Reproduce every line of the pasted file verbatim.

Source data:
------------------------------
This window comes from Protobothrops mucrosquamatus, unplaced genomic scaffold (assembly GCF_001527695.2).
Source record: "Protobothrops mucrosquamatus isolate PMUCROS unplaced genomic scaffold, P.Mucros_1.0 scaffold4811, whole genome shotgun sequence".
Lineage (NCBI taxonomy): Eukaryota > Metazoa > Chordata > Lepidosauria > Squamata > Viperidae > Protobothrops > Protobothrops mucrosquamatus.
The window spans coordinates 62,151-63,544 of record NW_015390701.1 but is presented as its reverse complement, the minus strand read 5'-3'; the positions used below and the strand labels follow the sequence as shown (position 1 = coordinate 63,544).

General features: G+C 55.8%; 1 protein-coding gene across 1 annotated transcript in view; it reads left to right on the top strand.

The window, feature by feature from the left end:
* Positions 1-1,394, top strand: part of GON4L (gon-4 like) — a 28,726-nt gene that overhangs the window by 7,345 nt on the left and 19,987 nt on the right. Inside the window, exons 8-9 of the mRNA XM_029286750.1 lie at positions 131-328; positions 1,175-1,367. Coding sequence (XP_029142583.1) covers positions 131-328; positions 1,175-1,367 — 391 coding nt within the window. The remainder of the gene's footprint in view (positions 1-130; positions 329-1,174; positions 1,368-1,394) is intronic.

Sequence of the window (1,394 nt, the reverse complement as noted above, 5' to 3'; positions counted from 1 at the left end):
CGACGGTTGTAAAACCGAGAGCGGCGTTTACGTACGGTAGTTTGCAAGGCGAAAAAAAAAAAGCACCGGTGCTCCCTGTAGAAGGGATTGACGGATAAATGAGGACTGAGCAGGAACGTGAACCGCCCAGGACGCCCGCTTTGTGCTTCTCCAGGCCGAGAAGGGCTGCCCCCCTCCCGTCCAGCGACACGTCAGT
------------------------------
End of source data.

This window comes from Protobothrops mucrosquamatus, unplaced genomic scaffold (assembly GCF_001527695.2).
Source record: "Protobothrops mucrosquamatus isolate PMUCROS unplaced genomic scaffold, P.Mucros_1.0 scaffold4811, whole genome shotgun sequence".
Lineage (NCBI taxonomy): Eukaryota > Metazoa > Chordata > Lepidosauria > Squamata > Viperidae > Protobothrops > Protobothrops mucrosquamatus.
The window spans coordinates 62,151-63,544 of record NW_015390701.1 but is presented as its reverse complement, the minus strand read 5'-3'; the positions used below and the strand labels follow the sequence as shown (position 1 = coordinate 63,544).

General features: G+C 55.8%; 1 protein-coding gene across 1 annotated transcript in view; it reads left to right on the top strand.

The window, feature by feature from the left end:
* Positions 1-1,394, top strand: part of GON4L (gon-4 like) — a 28,726-nt gene that overhangs the window by 7,345 nt on the left and 19,987 nt on the right. Inside the window, exons 8-9 of the mRNA XM_029286750.1 lie at positions 131-328; positions 1,175-1,367. Coding sequence (XP_029142583.1) covers positions 131-328; positions 1,175-1,367 — 391 coding nt within the window. The remainder of the gene's footprint in view (positions 1-130; positions 329-1,174; positions 1,368-1,394) is intronic.

Sequence of the window (1,394 nt, the reverse complement as noted above, 5' to 3'; positions counted from 1 at the left end):
CGACGGTTGTAAAACCGAGAGCGGCGTTTACGTACGGTAGTTTGCAAGGCGAAAAAAAAAAAGCACCGGTGCTCCCTGTAGAAGGGATTGACGGATAAATGAGGACTGAGCAGGAACGTGAACCGCCCAGGACGCCCGCTTTGTGCTTCTCCAGGCCGAGAAGGGCTGCCCCCCTCCCGTCCAGCGACACGTCAGT